Hardware is hard. This phrase is quite popular among people involved in the creation of manufacturing businesses, or how it is commonly called “hardware startups”. My attention was caught by the article and discussion started by Jos Voskuil and Alex Bruskin on LinkedIn and Jos’ article – PLM and Startups. Check the article and form your opinion. Main Alex’s observations about PLM and hardware startups.
– all startups use Solidworks, and none use CATIA or NX– none have a PLM system or an MES. I am 90% certain none of them have ERP, either. They are apparently using excel for all these purposes. – only a handful of them are considering getting a PLM system in the near future.
In Jos’ article, he speaks about startup companies and two ways a company can take with regards to the PLM system – (1) evolutionary; (2) forward-looking.
Path #1 Often, the primary purpose of a startup company is to be visible on the market with its concept as fast as possible. Startups are often driven by a small group of multifunctional people developing a solution. In this approach, there is no place for people and reflection on processes as they are considered overhead. You need to focus on the process when you target your solution in a strongly regulated environment, e.g., medical devices and aerospace. Therefore it is logical that most startup companies focus on the tools to develop their solution. A logical path, as what could you do without tools? Again statistics show it is not likely that advanced tools like NX or CATIA will be chosen for the design part. More likely mid-market products like SolidWorks or Autodesk products. And for data management and reporting, the logical tools are the office tools, Excel, Word, and Visio.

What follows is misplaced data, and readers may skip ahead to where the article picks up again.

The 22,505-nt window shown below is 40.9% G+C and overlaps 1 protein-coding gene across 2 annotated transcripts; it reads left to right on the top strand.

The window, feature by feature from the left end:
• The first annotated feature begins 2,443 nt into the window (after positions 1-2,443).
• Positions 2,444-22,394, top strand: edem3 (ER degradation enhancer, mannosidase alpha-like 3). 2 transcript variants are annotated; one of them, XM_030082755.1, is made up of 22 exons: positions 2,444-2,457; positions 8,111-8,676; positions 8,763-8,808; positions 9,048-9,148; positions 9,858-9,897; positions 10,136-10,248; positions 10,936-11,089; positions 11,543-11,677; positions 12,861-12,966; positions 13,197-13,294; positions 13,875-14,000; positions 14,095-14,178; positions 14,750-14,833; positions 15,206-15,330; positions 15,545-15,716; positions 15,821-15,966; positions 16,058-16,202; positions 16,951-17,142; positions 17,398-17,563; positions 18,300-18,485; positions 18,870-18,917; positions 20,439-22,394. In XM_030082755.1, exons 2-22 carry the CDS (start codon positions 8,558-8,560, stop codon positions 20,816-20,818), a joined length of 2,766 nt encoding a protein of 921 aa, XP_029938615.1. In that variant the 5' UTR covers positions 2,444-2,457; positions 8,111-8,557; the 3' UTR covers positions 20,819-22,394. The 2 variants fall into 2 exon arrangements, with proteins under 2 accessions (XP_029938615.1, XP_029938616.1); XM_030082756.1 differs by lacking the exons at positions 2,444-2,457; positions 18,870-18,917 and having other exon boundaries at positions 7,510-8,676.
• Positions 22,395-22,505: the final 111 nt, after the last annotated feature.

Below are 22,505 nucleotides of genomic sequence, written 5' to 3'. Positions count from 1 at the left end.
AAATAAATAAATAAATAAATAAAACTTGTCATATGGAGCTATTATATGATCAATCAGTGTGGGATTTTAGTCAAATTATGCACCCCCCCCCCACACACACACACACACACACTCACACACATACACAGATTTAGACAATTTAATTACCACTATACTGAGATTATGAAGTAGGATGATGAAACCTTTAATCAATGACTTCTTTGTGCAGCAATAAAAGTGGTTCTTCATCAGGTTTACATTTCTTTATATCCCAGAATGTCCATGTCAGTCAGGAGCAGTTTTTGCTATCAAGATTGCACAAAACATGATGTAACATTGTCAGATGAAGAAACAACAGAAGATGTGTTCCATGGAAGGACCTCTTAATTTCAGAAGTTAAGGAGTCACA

However, in path #2, the startup should have a longer-term vision. Instead of choosing the obvious tools, they should focus on their company’s most important value streams. They have the opportunity to select integrated domains that are based on a connected, often model-based approach.
Hardware Startups Priorities and Needs
Manufacturing innovation of the last decade introduced us to a new category of startups developing physical products. It is great that we now have 3D printing, systems on a chip, and capital that is interested in building new manufacturing companies. It is an entire ecosystem, and I found it very interesting. You can see a special group of investors focusing on the creation of hardware businesses. Check some of these links – Top 10 Harward Investors. If you’re in Boston, you should be checking Bolt – investing in the intersection of the physical and digital world.